There are some words that should never be combined with “sexy.” “Clownfish,” for example. Yet the “Sexy Clownfish” costume is a hit at the Halloween superstore in my neighborhood. I’d like to meet the creative team that came up with that brilliant idea. Did they just pull words out of a hat and attach them to “sex?” A sexy clown would be terrifying and a sexy fish is… just gross, yet “Sexy Clownfish” gets the green light for production. Some stores market the sexualized fish as a grown-up “Nemo,” but in the end it’s just slutty get-ups modeled after a character popular with children. Just like provocative Cookie Monsters and sultry Sponge Bobs. But if you are dying to put a mini-skirt on a childhood icon this Halloween, why don’t you try going as one of my favorite idols? Like those four independent women you know so well. They were aspirational, successful women—as well as sexy, spooky and magical.
Oh yes. The four “It Girls” of primetime television in the 1960s were campy, delightfully dark women, and I adored each of them. Samantha Stevens, Morticia Adams, Lily Munster and Jeannie…did Jeannie have a last name? Jeannie, the Genie? Yeah, I dunno.
I remember watching these old shows in my grandmother’s apartment, reveling in these beautiful, supernatural women while I ate macaroni and cheese off of a TV tray. I desperately tried to twitch my nose like Samantha. I dressed up as Morticia Addams three times for Halloween during my childhood. At age seven, I went to a party filled with girls dressed like Disney princesses and kitty cats and there I was, in a skin tight gown made out of some cheap plastic, pretending to speak French in a husky voice. I developed elaborate fantasies involving me as Jeannie getting ready for my long-time-coming wedding to Major Nelson. And Lily, wasn’t she just lovely? I was upset, however, to discover, while watching the feature film Munster, Go Home!, that her skin was actually green and not the translucent skin of black and white television.
Morticia was my absolute favorite. I knew her best from Addams Family Values, a movie that I rented from Blockbuster about forty times. Angelica Huston was so dark and divine. My mother told me that as a child, she had thought Carolyn Jones, the 60’s Morticia, was the most beautiful woman in the whole world. Whatever her incarnation, Morticia was wild and exotic. She may have been a little kooky, but she had a millionaire who adored her, appropriately psychotic children and the financial freedom to pursue all of her passions.
Lily Munster was similar to Morticia, macabre and spooky. She was a little more down to earth and a little plainer than her rival from NBC. She fiercely loved her monster family. Comprised of an idiot Frankenstein, a senile vampire, a wolf-boy and a blonde bobby-soxer, the Munsters were way wackier than the Addams Family. These supernatural comedies both focused on love and acceptance. So what if they lived in haunted mansions? Morticia and Lily were strong matriarchs who defended their families’ right to be weird.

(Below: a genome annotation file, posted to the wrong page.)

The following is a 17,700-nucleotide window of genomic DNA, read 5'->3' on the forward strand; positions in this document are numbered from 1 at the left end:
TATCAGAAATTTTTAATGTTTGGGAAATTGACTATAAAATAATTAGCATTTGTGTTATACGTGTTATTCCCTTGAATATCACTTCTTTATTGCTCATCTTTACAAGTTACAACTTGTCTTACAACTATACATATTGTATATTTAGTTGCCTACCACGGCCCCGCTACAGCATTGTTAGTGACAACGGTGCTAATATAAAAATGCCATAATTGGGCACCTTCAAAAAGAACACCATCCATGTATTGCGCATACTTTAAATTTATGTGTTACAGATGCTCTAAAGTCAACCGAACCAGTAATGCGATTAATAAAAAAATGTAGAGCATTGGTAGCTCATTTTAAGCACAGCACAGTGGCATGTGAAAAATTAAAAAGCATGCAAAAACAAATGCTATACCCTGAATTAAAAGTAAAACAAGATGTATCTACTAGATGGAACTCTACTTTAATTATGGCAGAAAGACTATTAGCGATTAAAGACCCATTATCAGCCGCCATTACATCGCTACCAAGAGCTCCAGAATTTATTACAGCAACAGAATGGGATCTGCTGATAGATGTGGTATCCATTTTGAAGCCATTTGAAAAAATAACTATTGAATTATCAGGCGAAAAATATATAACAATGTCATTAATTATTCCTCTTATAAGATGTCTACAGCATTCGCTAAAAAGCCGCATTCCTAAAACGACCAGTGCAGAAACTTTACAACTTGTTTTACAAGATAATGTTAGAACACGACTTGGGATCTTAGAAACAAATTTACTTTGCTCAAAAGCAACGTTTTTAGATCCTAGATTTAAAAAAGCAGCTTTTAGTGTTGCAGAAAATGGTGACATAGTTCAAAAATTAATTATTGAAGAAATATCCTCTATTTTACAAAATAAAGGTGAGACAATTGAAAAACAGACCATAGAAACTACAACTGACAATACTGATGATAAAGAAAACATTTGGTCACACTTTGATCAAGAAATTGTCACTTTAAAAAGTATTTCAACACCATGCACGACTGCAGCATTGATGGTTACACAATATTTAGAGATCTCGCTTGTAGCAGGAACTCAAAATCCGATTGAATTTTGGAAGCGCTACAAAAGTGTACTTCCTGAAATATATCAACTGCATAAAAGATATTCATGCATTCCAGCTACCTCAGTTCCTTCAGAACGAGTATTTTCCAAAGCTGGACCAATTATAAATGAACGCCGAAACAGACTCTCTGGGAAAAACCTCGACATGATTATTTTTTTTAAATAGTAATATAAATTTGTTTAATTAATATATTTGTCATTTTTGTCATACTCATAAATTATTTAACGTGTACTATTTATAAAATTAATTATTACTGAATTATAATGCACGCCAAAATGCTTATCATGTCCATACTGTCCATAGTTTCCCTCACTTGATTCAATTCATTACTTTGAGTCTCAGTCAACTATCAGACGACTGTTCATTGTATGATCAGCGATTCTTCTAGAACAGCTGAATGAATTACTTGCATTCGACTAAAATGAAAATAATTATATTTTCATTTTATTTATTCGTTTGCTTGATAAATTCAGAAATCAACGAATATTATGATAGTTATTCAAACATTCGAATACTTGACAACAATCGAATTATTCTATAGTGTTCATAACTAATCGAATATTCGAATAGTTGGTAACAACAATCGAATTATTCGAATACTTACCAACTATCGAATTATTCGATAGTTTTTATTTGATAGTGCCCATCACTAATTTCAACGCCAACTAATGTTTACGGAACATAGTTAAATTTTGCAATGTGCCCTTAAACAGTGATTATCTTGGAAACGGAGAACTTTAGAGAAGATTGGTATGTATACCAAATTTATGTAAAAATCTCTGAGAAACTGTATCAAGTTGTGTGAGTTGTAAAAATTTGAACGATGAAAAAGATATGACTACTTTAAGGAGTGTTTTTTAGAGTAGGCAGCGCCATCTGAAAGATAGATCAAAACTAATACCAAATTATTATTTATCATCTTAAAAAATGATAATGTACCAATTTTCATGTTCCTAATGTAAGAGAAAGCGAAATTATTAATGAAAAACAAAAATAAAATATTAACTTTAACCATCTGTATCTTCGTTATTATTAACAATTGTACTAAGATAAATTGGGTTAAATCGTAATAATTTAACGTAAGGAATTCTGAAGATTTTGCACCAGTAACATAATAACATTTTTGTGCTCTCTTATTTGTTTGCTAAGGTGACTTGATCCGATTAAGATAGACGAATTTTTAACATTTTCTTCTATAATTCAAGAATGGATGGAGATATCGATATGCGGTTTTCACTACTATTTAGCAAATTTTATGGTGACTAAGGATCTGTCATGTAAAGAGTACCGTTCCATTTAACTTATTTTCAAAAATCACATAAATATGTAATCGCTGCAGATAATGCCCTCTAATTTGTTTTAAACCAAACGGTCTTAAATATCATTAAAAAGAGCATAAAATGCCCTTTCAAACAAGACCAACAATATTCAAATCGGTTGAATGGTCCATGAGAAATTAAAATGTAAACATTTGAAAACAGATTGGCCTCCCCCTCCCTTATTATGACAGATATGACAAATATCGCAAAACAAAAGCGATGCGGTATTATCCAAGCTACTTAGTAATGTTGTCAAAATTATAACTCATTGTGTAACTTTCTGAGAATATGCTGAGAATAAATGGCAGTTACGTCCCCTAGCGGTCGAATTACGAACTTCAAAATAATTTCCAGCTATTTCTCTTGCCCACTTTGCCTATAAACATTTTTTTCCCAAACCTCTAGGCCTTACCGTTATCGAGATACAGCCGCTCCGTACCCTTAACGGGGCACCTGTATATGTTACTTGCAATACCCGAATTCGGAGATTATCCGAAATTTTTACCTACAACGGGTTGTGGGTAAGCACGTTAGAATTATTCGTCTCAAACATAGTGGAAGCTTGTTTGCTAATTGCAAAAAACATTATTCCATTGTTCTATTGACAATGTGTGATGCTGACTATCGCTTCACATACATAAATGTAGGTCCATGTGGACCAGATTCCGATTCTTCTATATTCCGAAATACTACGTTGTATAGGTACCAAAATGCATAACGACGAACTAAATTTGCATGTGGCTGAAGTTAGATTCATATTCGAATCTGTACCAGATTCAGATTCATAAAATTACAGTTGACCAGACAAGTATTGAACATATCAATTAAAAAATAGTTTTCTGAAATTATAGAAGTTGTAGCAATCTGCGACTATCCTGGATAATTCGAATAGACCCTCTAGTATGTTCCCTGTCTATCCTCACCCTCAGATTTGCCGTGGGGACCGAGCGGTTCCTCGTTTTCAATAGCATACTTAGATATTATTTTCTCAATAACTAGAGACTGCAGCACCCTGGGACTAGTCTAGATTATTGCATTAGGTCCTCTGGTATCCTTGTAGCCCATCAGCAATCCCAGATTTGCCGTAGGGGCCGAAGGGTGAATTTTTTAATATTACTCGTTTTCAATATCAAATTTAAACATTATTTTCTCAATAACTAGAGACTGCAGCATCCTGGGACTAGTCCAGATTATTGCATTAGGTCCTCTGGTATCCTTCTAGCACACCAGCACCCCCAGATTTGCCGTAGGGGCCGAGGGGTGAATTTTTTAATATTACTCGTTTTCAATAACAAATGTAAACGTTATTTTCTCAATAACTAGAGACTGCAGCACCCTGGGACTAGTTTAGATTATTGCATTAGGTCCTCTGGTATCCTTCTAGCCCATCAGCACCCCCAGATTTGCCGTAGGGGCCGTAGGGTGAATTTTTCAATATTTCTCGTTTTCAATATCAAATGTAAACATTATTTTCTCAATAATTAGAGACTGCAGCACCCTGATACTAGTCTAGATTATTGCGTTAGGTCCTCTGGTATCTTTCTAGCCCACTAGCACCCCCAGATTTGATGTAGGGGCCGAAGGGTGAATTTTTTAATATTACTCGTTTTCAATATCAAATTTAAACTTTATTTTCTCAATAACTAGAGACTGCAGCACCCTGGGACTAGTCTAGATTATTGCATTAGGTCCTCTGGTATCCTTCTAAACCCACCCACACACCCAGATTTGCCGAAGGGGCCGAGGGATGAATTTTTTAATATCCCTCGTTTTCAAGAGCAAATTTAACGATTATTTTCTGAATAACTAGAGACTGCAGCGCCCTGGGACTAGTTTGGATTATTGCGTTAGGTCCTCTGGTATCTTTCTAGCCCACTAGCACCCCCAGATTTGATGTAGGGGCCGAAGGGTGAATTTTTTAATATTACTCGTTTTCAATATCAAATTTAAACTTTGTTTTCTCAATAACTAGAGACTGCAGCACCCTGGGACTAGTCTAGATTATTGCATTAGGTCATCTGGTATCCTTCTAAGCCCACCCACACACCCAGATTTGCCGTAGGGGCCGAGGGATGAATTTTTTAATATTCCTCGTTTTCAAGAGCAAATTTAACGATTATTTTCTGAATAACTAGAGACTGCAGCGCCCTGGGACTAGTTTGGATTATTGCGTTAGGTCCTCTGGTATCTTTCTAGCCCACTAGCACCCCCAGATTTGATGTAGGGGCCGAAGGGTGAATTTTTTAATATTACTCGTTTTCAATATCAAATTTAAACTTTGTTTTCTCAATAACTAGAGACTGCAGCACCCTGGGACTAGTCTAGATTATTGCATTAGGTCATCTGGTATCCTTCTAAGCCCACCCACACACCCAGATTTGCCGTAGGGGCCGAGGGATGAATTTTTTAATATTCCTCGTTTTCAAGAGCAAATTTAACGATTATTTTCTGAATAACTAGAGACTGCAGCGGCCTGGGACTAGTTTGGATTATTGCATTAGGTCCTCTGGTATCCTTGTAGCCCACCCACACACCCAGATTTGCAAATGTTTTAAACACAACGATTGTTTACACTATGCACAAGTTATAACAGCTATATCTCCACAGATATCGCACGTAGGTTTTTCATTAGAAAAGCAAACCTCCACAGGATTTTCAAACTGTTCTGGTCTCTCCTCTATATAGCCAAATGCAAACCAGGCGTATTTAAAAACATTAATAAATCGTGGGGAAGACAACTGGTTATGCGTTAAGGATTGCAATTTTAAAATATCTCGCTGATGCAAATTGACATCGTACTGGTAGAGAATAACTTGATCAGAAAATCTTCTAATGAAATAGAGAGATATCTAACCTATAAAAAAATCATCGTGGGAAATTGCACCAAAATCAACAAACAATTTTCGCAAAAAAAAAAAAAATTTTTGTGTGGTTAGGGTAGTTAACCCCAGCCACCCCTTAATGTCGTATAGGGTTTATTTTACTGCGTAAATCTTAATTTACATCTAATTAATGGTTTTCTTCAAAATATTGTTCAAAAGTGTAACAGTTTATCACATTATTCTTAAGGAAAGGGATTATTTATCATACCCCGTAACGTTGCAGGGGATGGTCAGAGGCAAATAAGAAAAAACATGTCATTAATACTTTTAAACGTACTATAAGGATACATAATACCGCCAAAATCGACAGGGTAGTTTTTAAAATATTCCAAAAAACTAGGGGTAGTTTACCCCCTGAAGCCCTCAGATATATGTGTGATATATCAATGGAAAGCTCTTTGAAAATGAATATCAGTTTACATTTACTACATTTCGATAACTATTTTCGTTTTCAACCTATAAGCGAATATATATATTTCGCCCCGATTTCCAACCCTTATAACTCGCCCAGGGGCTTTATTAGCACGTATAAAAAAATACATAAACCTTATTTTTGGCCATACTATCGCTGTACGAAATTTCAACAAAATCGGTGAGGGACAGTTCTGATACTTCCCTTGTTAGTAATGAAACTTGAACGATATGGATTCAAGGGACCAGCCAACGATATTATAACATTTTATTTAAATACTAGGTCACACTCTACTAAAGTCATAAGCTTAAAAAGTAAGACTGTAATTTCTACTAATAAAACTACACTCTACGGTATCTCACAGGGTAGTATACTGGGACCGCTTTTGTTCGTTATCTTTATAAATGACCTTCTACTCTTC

Where Lily and Morticia and all of their peculiarities were adored by their husbands, Sam and Jeannie were outsiders, forced by their men to hide what made them so wonderful. Both shows featured mischievous alter egos for the girls. Each actress donned a brunette wig and became sensual, out-of-control trouble makers. If single Jeannie was supposed to represent the idea of “Free Love,” then her alter ego sister represented the sexual revolution. Brunette Jeannie didn’t wait for Major Nelson to notice or appreciate her, she demanded his attention. Even though the blonde versions weren’t the best role models, they were fun. They acted out what most 60s housewives wished they could have; a little romance, a little adventure, a spell to make the dishes wash themselves.
Reality TV was in its infancy in the 60s, but if it had really been in swing, how wonderful would it be if there were a “Retro Real Housewives”? Samantha could twitch her nose and Lily’s weave would fall out. Morticia would go on a drinking binge after Gomez started lusting after Jeannie. Jeannie would be transformed. Forget Major Nelson, Jeannie would sleep around and her magic would be something truly handy, like a mind-controlled contraceptive. Some episodes would feature the divine Endora, Sam’s witchy mother, for some family drama. Would Morticia and Lily dare risk sun exposure just to brunch at the trendy outdoor café in Sam’s neighborhood? What would the blondies think about that bakery on Mockingbird Lane? Would they be disgusted or would they embrace their dark side and join the goth girls in a toast, drinking the blood of the men who tried to love them?
This Halloween, instead of seeing a bar full of vampires, Lady Gagas, Slutty Paralegals and Whorey Tubes of Chapstick, I’d like to see a few more of my girls out there. Smart, spooky and sassy, these icons of the 1960s are sure to turn a few heads. And if you’re planning to go as Lily Munster, I’d do it this year… before the bound-to-be-awful NBC reboot pilot gets picked up.
Kate Mickere is an actress, writer and sketch comedian living in NYC.